FABIO CARAPEZZA GUTTUSO

24 July 2015 0 Comments

Who are Arrigo’s anonymous people?

“The faces strongly outlined by Arrigo, with powerful volumetry and tormented colour, know how to express the beauty of that humanity that western man considers different and, at the same time, the risk to which it is condemned, the impendency or imminence of the deep slashes that the calamities of the world engrave on it like marks of fire.”  

Thus Maurizio Calvesi describes the relationship between form and substance in Arrigo’s works.

If we then blend this critical intuition with the “authentic interpretation” of the author –  “I believe that beauty is not only in people or things but in any attempt to safeguard them” – we can affirm that the work is in perfect osmosis with the artist. Thus beauty is life in all its expressions, but also more fleetingly in a gesture, a caress, an action defending it. Then, in the epoch of images and material beauty, it also seems to relive in the immateriality of a gesture. Was Mother Teresa perhaps not more beautiful than Marilyn Monroe? Marilyn would belong, according to this vision of Arrigo’s, ancient and new at one and the same time, to a world lacerated by individualism that has led the individual to react by reconstructing himself as an integral part of a single sympathetic humanity. Thus in Arrigo’s works Calvesi’s proposition seems to be concretized:  “art … does not progress or evolve but is only transformed in the contents and in the forms and always travels on the vices and virtues of its own epoch, serving as its track.”

The epoch in which we live would impose on us not one but endless metamorphoses, but from the earth, which has given birth to the proclaimed immobilism, an ancient painting originates that, in truth, proves new – one in which the feeling of solidarity emerges with a character of novelty.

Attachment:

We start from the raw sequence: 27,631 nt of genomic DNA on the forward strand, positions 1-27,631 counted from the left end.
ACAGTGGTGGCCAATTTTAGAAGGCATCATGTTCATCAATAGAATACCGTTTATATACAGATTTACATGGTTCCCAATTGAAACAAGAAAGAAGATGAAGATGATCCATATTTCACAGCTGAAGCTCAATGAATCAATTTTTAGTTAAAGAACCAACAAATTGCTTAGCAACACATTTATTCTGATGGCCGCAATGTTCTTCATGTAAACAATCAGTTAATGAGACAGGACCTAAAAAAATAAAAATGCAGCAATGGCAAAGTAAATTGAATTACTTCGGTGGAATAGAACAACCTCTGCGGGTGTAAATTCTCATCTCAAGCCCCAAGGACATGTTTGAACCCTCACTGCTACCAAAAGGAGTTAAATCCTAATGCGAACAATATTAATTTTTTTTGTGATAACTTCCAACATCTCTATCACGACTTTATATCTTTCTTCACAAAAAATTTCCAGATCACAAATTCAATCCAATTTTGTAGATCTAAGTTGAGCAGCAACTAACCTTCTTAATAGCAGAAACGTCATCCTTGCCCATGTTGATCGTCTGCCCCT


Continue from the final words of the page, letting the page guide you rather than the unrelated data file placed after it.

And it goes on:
Arrigo has dealt, almost since the beginning, with the “anonymous” people to whom he wants to give a face, but, as the artist has written, not out of mere solidarity or denunciation but rather out of egoism: “I would like to be a neutral medium between the horror and the violence … and what I return to the outside on the canvas, without having metabolized it.”

It seems like egoism contradicting the premises. 

But it is not so. 

He fixes on the canvas the faces “pierced through by the marks of fire” of suffering to return to reflecting and so as not to escape from irritation at the conscious vision of them. 

He seems to want to say that the ruin of violence and egoism can be photographed and, even, avoided.

If one does not run away, distracted, if the sum of individuals does not see it, the historical appeal is round the corner. And history will catch us unprepared. 

Present-day society is tired of its own models and so it could – the artist seems to want to indicate with his personal example – restore to the anonymous people, the delicate task, in truth an unwanted one, of creating a new civilization where the season of the escape from thought (above all if it is painful) could finally wane. 

It is not the extolment of violence in the recent history of art, also abhorred by Jean Claire in “The winter of culture”, but a total revolt against it. Arrigo seems not to apply Adam Smith’s formula in economy: “If each looks after his own selfish interest the economy (and society) as a whole will benefit.” 

Even the recent economic crisis was born of that illusion.

Arrigo paints what he sees and feels, above all from the media, which alternate futility and tragedies.  

Augusta Monferini writes about him:

“After Bacon, who staged the deformed torment of the human mind, Arrigo tries to trace out a line of demarcation between humanity still worthy of this name and humanity not worthy of it.   

Arrigo’s line, magmatic and chaotic, is recomposed in the image that illuminates the anonymous people that have risen again from driving rain that assuages their suffering and reduces their corruption.

But with an inverted scale of values, in comparison to the dominant cynicism, the nameless demand the close-up, a peculiar characteristic of his works, as if to want to display the beauty of their scars to remain for a longer time in the fire of our consciences.” 

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